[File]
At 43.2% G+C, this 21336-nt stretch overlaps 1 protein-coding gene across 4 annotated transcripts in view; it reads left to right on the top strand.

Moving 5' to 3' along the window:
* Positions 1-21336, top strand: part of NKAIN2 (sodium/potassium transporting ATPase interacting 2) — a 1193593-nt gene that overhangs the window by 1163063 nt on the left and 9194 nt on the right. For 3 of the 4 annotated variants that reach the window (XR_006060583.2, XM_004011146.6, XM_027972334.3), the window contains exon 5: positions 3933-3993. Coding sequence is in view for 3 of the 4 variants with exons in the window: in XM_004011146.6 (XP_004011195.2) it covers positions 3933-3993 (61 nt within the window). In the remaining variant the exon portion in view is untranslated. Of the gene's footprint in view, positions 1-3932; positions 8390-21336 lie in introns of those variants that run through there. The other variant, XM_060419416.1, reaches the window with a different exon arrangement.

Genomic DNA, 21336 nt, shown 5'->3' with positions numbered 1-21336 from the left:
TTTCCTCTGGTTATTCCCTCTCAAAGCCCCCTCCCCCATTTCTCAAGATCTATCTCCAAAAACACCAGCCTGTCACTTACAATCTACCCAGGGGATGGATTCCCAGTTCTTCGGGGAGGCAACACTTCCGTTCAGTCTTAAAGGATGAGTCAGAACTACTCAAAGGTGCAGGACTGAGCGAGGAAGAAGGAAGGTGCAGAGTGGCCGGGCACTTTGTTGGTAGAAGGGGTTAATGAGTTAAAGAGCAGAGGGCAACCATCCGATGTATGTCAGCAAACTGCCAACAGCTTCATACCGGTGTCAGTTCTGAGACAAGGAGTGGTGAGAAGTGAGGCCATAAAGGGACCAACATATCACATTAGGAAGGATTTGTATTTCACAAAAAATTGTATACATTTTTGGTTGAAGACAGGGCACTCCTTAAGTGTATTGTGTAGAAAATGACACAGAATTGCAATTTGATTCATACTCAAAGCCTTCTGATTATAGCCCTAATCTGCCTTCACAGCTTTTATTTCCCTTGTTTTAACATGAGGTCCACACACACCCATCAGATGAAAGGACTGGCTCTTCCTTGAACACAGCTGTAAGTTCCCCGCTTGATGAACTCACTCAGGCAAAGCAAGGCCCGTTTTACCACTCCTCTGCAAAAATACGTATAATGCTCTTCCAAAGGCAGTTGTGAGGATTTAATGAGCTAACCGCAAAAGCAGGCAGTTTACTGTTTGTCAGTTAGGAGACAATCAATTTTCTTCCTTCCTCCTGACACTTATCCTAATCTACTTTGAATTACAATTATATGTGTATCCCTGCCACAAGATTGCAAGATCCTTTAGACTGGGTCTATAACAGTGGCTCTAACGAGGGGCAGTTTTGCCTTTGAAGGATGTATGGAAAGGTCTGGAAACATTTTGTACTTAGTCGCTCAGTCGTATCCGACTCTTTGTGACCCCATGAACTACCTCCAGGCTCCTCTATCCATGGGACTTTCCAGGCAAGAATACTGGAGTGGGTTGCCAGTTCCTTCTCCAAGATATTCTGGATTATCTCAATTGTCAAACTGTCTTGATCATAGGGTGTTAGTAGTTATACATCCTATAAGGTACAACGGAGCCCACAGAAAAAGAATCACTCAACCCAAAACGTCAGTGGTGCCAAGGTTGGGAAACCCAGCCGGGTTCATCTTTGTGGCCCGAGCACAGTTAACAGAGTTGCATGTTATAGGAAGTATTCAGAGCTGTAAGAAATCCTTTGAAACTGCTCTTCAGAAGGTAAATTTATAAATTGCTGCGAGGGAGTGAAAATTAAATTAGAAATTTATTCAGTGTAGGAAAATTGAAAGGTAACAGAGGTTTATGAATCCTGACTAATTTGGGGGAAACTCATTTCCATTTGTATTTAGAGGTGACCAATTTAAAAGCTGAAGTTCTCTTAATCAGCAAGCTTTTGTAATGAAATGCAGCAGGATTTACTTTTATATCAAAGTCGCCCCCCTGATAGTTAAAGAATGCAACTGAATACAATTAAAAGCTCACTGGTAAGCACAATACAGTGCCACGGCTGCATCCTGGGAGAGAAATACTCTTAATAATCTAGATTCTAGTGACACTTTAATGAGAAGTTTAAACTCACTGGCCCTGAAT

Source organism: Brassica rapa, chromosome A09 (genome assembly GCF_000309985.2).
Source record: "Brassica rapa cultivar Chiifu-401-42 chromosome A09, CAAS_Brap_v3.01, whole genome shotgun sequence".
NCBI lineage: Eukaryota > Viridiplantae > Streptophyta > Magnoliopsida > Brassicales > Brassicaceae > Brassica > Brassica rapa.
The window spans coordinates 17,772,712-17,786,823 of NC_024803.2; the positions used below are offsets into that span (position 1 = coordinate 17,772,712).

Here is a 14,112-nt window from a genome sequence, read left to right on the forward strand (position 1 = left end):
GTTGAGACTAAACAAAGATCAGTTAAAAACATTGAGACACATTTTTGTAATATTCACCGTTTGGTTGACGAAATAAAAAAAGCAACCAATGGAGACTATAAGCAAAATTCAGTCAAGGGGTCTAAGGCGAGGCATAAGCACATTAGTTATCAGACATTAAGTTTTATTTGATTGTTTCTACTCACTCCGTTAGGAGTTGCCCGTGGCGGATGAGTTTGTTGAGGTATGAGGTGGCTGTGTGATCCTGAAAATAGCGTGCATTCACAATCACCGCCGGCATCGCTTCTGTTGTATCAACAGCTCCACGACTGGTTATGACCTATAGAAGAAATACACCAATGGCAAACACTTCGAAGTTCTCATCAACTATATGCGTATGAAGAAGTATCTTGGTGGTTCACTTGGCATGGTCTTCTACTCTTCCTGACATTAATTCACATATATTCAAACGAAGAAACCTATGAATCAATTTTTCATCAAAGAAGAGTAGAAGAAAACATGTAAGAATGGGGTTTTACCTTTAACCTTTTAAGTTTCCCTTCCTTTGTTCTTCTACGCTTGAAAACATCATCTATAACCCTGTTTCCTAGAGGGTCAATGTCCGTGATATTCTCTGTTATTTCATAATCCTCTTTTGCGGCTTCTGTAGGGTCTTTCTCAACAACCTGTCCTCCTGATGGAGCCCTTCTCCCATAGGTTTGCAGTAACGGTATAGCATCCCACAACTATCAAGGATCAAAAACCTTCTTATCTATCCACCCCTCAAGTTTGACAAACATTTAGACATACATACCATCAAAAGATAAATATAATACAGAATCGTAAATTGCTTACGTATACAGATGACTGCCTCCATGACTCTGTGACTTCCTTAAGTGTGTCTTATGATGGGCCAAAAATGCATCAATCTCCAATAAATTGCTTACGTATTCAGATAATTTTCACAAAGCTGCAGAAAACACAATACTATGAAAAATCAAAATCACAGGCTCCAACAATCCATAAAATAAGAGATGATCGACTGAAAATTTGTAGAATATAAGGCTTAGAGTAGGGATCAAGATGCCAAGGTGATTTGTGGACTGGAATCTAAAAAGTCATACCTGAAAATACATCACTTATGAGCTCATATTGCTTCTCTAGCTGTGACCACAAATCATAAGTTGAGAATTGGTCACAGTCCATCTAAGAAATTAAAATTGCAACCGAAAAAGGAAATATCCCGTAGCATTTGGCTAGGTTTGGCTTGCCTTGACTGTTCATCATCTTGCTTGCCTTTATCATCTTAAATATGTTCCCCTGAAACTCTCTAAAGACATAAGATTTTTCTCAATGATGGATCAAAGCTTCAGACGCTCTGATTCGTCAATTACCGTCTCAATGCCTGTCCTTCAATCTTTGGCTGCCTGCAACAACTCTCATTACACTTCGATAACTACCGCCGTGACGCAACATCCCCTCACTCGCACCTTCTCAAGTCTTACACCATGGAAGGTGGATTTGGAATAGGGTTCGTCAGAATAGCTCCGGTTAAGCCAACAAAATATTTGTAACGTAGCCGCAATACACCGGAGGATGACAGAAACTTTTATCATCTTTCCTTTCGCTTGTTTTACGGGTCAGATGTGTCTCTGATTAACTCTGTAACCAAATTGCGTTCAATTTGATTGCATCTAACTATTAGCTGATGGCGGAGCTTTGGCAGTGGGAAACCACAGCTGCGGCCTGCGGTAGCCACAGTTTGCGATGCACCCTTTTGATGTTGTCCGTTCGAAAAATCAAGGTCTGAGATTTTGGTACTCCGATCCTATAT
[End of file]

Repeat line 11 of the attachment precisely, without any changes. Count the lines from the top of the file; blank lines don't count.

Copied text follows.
GTTGAGACTAAACAAAGATCAGTTAAAAACATTGAGACACATTTTTGTAATATTCACCGTTTGGTTGACGAAATAAAAAAAGCAACCAATGGAGACTATAAGCAAAATTCAGTCAAGGGGTCTAAGGCGAGGCATAAGCACATTAGTTATCAGACATTAAGTTTTATTTGATTGTTTCTACTCACTCCGTTAGGAGTTGCCCGTGGCGGATGAGTTTGTTGAGGTATGAGGTGGCTGTGTGATCCTGAAAATAGCGTGCATTCACAATCACCGCCGGCATCGCTTCTGTTGTATCAACAGCTCCACGACTGGTTATGACCTATAGAAGAAATACACCAATGGCAAACACTTCGAAGTTCTCATCAACTATATGCGTATGAAGAAGTATCTTGGTGGTTCACTTGGCATGGTCTTCTACTCTTCCTGACATTAATTCACATATATTCAAACGAAGAAACCTATGAATCAATTTTTCATCAAAGAAGAGTAGAAGAAAACATGTAAGAATGGGGTTTTACCTTTAACCTTTTAAGTTTCCCTTCCTTTGTTCTTCTACGCTTGAAAACATCATCTATAACCCTGTTTCCTAGAGGGTCAATGTCCGTGATATTCTCTGTTATTTCATAATCCTCTTTTGCGGCTTCTGTAGGGTCTTTCTCAACAACCTGTCCTCCTGATGGAGCCCTTCTCCCATAGGTTTGCAGTAACGGTATAGCATCCCACAACTATCAAGGATCAAAAACCTTCTTATCTATCCACCCCTCAAGTTTGACAAACATTTAGACATACATACCATCAAAAGATAAATATAATACAGAATCGTAAATTGCTTACGTATACAGATGACTGCCTCCATGACTCTGTGACTTCCTTAAGTGTGTCTTATGATGGGCCAAAAATGCATCAATCTCCAATAAATTGCTTACGTATTCAGATAATTTTCACAAAGCTGCAGAAAACACAATACTATGAAAAATCAAAATCACAGGCTCCAACAATCCATAAAATAAGAGATGATCGACTGAAAATTTGTAGAATATAAGGCTTAGAGTAGGGATCAAGATGCCAAGGTGATTTGTGGACTGGAATCTAAAAAGTCATACCTGAAAATACATCACTTATGAGCTCATATTGCTTCTCTAGCTGTGACCACAAATCATAAGTTGAGAATTGGTCACAGTCCATCTAAGAAATTAAAATTGCAACCGAAAAAGGAAATATCCCGTAGCATTTGGCTAGGTTTGGCTTGCCTTGACTGTTCATCATCTTGCTTGCCTTTATCATCTTAAATATGTTCCCCTGAAACTCTCTAAAGACATAAGATTTTTCTCAATGATGGATCAAAGCTTCAGACGCTCTGATTCGTCAATTACCGTCTCAATGCCTGTCCTTCAATCTTTGGCTGCCTGCAACAACTCTCATTACACTTCGATAACTACCGCCGTGACGCAACATCCCCTCACTCGCACCTTCTCAAGTCTTACACCATGGAAGGTGGATTTGGAATAGGGTTCGTCAGAATAGCTCCGGTTAAGCCAACAAAATATTTGTAACGTAGCCGCAATACACCGGAGGATGACAGAAACTTTTATCATCTTTCCTTTCGCTTGTTTTACGGGTCAGATGTGTCTCTGATTAACTCTGTAACCAAATTGCGTTCAATTTGATTGCATCTAACTATTAGCTGATGGCGGAGCTTTGGCAGTGGGAAACCACAGCTGCGGCCTGCGGTAGCCACAGTTTGCGATGCACCCTTTTGATGTTGTCCGTTCGAAAAATCAAGGTCTGAGATTTTGGTACTCCGATCCTATAT